Yesterday, MPs were also told about how ministers began drawing up plans to tackle the haze about a week before it hit, and were taken through the considerations taken by the Government in giving out PSI readings, which had come under some criticism as the haze began enveloping the country.

Dr Balakrishnan took pains to point out how the readings were obtained, and stressed that they were accurate. He also announced that the haze early warning capability would be boosted soon, and that the Meteorological Service would release details soon.

Parliament will sit again today.

Government ‘prepared for national emergencies’
Woo Sian Boon Today Online 9 Jul 13;

SINGAPORE — Two weeks before Singapore was hit by its worst haze episode, the inter-agency Haze Task Force had met on May 29 to review its plans and to prepare for the dry season.

The Government said this yesterday, as it sought to assure Members of Parliament (MPs) that plans to respond to national emergencies are in place and had functioned as intended, even though it acknowledged that some areas could be improved.

The task force, which was formed in 1994 and comprises 23 agencies, is activated yearly ahead of the dry season to review its procedures and responses and to coordinate the different agencies’ ground actions. “We were gearing up for the onset of the haze season,” said Minister for the Environment and Water Resources Vivian Balakrishnan.

“In fact, this is somewhat earlier than the usual haze season in other years. But the situation deteriorated sharply during a very short period.”

As such, Defence Minister Ng Eng Hen said Prime Minister Lee Hsien Loong had set up the Inter-Ministerial Committee on June 20, to “oversee overall national efforts” against haze as “an added step and new step … calibrated appropriately to deal with the haze problem”. “I want to assure Singaporeans that our structures to respond to national emergencies are in place and are functioning as intended,” said Dr Ng, the Chairman of the Haze Inter-ministerial Committee.

He, however, acknowledged that the authorities could improve on their efforts in communication, guidance and education during the haze episode. “During emergencies, perceived or real lack of information or misinformation can often create greater problems than the threat itself,” said Dr Ng.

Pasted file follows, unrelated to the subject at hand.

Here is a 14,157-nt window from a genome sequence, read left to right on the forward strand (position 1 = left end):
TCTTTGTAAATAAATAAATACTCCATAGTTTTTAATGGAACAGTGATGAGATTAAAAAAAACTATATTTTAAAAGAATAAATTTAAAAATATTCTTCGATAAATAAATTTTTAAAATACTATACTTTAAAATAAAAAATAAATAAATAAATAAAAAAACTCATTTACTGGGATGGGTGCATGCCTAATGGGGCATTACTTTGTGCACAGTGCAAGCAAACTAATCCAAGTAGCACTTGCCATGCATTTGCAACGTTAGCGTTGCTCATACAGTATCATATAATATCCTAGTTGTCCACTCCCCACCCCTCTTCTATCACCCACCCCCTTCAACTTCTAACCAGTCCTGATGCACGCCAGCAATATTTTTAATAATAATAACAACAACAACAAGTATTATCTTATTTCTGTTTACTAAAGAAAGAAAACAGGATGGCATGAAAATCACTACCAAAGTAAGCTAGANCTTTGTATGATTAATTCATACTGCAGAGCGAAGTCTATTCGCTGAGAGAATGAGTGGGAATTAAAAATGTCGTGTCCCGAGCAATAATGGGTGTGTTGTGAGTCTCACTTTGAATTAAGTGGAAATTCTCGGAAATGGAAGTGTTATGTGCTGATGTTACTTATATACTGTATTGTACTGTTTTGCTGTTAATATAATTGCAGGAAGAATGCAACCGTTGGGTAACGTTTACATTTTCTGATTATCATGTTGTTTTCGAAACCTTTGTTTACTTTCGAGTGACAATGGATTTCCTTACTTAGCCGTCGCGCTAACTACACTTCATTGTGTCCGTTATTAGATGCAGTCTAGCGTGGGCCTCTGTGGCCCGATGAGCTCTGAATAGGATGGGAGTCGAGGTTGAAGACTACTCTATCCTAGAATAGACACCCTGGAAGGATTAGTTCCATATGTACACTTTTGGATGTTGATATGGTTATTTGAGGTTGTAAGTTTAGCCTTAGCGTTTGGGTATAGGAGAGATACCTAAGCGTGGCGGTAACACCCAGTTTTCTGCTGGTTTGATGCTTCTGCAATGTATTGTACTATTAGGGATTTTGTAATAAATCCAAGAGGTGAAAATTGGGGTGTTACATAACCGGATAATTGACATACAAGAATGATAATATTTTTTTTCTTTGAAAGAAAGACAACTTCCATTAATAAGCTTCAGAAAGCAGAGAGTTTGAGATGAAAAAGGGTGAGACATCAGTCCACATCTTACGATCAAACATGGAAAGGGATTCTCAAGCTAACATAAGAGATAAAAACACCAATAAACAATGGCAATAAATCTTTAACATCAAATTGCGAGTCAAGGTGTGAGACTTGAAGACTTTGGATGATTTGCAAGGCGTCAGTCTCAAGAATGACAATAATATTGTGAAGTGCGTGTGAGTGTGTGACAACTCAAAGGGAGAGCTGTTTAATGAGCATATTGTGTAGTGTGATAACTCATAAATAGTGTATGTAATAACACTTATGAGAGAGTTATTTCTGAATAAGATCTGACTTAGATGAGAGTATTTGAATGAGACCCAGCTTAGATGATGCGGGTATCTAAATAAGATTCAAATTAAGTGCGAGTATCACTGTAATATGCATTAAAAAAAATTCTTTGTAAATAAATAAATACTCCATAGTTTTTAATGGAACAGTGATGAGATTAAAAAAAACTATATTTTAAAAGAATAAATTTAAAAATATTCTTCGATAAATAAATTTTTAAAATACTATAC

Responding to Non-Constituency MP Gerald Giam’s question about the situation where masks could not be stocked quickly enough in retail outlets, Dr Ng stressed that there was, in fact, no shortage of masks and that the Government’s stockpile of nine million masks were originally meant for healthcare workers in preparation for the onslaught of any infectious diseases.

Dr Ng added that the masks have been restocked, while the Health Ministry “will be looking in terms of packaging and see how they can roll it out in terms of distributorship chain”.

He said: “We were able to react fairly quickly, including using the SAF to move the masks from the warehouses to the constituencies and at the same time, retailers like NTUC FairPrice activating their supply chain to get the masks straight from the warehouse to their retail outlets, including the other retailers ... We can do better but we didn’t do that badly.”

When asked by MP Baey Yam Keng (Tampines GRC) if the Government stands ready to distribute masks to needy families again should the haze return, Dr Ng said the Government “has always stepped up to help its people when they need it”. WOO SIAN BOON

Singapore to push for action at haze meeting
Top of agenda at Asean meet: Seeking accurate land concession maps
Leonard Lim Straits Times 9 Jul 13;

SINGAPORE will seek several concrete outcomes at an Asean haze meeting in Kuala Lumpur next week, and topping the agenda is an urgent push for Indonesia to provide official and accurate land concession maps.

These maps, combined with satellite technology, will be instrumental in holding companies or individuals who clear land illegally to account, Environment and Water Resources Minister Vivian Balakrishnan said yesterday.

"Without those maps, it's very difficult for me to point fingers... authoritatively, bearing in mind that these activities occur in another sovereign land."

Dr Balakrishnan, who was one of five ministers who addressed Parliament yesterday on the haze issue, will lead a delegation to Malaysia for the three-day meeting, which begins on Monday.

There, Singapore will also urge the other participating countries - Brunei, Indonesia, Malaysia, and Thailand - to agree on a date for launching a sub-regional haze monitoring system. It will help identify errant companies whose activities contributed to the air quality soaring to record hazardous levels last month.

The KL meeting will be the 15th time the Sub-Regional Ministerial Steering Committee on Transboundary Haze Pollution is coming together. The group was formed in 2006 to help Indonesia combat the annual haze, which has dogged the region for years.

As the haze is not just an environmental problem, Dr Balakrishnan said Singapore will also ask for high-level officials from all relevant agencies and ministries in the five countries to be involved in tackling the scourge. It will also urge Indonesia to renew a collaboration on fire prevention and sustainable farming practices, and to commit to ratifying an Asean Transboundary Haze Pollution Agreement as soon as possible.